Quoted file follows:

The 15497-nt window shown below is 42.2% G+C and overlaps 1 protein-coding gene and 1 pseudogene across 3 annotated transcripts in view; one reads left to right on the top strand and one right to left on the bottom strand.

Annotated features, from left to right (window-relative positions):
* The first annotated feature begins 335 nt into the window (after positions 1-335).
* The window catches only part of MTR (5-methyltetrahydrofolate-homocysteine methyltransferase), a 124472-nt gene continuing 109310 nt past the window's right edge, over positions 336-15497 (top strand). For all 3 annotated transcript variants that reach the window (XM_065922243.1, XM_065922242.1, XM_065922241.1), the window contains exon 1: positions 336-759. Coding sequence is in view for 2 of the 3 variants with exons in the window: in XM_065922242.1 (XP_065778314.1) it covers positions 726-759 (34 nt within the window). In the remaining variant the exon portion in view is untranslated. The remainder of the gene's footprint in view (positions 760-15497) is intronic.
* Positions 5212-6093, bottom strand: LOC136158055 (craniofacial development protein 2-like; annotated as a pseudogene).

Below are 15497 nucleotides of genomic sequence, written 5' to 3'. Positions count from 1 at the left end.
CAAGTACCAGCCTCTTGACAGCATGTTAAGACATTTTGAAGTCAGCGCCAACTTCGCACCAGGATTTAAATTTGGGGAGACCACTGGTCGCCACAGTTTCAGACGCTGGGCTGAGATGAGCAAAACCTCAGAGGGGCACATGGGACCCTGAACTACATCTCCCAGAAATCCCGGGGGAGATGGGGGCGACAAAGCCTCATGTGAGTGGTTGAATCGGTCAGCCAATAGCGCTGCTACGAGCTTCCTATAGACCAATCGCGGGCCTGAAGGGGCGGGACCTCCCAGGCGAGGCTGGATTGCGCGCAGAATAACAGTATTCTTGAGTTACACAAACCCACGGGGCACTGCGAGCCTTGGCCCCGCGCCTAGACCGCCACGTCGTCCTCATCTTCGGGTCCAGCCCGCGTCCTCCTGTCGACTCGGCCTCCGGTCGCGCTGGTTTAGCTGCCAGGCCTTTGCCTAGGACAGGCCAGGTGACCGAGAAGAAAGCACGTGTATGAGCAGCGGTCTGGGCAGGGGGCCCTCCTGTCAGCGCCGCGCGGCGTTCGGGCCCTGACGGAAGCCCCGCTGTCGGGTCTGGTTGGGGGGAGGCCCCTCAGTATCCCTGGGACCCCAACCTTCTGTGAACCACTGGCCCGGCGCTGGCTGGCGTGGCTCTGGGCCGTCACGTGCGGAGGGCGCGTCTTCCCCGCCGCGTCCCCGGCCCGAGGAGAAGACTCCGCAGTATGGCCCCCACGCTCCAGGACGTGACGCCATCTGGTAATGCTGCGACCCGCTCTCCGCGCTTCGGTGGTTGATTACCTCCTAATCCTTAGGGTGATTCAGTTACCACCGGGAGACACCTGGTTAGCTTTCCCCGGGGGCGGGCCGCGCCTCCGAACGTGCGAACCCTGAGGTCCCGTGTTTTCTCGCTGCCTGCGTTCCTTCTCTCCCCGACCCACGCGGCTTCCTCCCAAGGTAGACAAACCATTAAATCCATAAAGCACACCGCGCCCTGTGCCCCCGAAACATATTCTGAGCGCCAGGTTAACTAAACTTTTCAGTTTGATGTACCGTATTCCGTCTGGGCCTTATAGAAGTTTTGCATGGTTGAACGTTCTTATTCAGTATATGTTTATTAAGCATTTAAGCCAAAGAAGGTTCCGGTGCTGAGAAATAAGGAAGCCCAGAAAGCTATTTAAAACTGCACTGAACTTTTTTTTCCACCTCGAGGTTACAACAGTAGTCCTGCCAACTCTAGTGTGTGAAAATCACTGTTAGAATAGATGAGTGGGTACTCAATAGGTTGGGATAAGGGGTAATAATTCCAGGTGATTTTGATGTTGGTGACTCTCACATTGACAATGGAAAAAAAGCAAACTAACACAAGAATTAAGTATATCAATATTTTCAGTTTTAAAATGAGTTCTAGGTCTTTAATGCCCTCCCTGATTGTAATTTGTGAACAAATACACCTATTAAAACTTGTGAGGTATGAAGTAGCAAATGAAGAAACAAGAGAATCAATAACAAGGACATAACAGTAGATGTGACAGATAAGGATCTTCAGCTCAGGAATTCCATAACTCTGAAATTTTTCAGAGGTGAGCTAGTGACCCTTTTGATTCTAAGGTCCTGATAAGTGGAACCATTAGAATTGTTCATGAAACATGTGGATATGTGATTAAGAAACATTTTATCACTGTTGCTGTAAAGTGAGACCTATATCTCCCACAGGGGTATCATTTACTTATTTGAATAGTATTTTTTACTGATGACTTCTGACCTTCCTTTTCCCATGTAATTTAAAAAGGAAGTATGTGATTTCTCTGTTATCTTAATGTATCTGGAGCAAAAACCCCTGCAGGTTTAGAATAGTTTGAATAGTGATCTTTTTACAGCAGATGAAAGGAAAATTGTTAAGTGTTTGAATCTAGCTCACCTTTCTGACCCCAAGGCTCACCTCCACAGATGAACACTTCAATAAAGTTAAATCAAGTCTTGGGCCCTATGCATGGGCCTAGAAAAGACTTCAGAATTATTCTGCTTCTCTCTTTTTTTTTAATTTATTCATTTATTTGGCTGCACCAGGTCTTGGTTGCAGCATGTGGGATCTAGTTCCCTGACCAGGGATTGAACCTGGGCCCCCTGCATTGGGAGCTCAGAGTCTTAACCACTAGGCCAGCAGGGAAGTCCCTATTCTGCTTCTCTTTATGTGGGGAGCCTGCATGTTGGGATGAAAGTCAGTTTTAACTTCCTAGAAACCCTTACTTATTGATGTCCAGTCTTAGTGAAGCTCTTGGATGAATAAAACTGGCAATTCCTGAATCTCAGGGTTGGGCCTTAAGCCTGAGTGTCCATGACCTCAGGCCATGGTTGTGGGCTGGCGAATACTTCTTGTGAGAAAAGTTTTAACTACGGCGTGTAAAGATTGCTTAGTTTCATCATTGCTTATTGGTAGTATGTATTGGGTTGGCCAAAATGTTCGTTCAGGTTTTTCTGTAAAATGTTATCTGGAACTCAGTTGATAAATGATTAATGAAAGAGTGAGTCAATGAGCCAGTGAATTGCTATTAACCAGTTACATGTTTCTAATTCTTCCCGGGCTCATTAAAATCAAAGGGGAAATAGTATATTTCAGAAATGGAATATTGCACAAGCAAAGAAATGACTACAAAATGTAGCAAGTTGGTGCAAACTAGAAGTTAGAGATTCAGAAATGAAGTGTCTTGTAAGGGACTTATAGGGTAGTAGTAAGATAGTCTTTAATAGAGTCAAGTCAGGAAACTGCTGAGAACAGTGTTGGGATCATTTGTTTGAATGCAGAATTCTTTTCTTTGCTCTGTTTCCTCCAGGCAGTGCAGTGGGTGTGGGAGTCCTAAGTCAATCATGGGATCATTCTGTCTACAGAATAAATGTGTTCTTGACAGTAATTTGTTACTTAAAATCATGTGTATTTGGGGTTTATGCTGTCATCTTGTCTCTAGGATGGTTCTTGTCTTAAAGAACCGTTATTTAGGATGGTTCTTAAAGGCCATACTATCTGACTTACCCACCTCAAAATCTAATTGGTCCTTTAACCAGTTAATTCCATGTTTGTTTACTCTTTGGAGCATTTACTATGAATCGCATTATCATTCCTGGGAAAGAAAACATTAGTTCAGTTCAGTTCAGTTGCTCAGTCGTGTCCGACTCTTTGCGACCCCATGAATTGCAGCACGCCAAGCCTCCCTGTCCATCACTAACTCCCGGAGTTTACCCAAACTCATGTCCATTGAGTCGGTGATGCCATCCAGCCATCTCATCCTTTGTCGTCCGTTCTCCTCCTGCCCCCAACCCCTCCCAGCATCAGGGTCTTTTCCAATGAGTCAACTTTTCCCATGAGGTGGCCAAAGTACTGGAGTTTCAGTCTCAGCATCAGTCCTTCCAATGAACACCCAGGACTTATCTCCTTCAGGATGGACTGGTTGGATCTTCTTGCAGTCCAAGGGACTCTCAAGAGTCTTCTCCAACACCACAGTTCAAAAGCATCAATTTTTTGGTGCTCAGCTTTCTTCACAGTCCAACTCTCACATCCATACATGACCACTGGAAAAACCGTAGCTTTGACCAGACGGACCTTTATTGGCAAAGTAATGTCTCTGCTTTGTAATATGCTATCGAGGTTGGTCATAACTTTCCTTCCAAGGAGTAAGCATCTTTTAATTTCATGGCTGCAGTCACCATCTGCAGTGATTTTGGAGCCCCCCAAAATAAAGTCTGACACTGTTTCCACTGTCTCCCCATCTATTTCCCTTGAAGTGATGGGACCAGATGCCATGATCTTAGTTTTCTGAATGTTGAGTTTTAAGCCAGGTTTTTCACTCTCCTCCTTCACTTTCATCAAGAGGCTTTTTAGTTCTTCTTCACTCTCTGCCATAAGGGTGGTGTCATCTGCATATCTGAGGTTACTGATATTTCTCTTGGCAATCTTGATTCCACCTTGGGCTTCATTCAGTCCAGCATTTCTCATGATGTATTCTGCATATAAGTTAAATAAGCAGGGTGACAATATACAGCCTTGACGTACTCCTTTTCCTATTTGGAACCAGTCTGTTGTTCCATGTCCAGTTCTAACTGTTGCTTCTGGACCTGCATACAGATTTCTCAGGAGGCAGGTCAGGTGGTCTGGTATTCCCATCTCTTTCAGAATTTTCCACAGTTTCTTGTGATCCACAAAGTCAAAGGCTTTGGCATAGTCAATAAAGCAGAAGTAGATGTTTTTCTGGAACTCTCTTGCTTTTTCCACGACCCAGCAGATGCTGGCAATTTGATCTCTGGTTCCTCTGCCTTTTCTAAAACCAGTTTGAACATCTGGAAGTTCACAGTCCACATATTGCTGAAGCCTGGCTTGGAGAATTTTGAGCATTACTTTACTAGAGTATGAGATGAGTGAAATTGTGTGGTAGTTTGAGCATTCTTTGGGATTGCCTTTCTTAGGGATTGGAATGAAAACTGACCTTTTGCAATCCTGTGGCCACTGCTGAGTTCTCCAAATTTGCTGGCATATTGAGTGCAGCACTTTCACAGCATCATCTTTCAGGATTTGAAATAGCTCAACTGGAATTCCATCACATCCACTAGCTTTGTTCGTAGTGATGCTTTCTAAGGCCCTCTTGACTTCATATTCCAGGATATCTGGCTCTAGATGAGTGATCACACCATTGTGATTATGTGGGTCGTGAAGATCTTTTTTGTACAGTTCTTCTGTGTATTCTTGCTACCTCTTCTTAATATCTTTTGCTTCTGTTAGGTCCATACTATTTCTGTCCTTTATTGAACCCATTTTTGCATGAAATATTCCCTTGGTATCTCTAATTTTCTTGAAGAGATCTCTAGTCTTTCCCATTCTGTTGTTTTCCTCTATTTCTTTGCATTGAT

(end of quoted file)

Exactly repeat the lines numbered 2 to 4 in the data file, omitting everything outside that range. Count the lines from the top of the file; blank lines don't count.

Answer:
Annotated features, from left to right (window-relative positions):
* The first annotated feature begins 335 nt into the window (after positions 1-335).
* The window catches only part of MTR (5-methyltetrahydrofolate-homocysteine methyltransferase), a 124472-nt gene continuing 109310 nt past the window's right edge, over positions 336-15497 (top strand). For all 3 annotated transcript variants that reach the window (XM_065922243.1, XM_065922242.1, XM_065922241.1), the window contains exon 1: positions 336-759. Coding sequence is in view for 2 of the 3 variants with exons in the window: in XM_065922242.1 (XP_065778314.1) it covers positions 726-759 (34 nt within the window). In the remaining variant the exon portion in view is untranslated. The remainder of the gene's footprint in view (positions 760-15497) is intronic.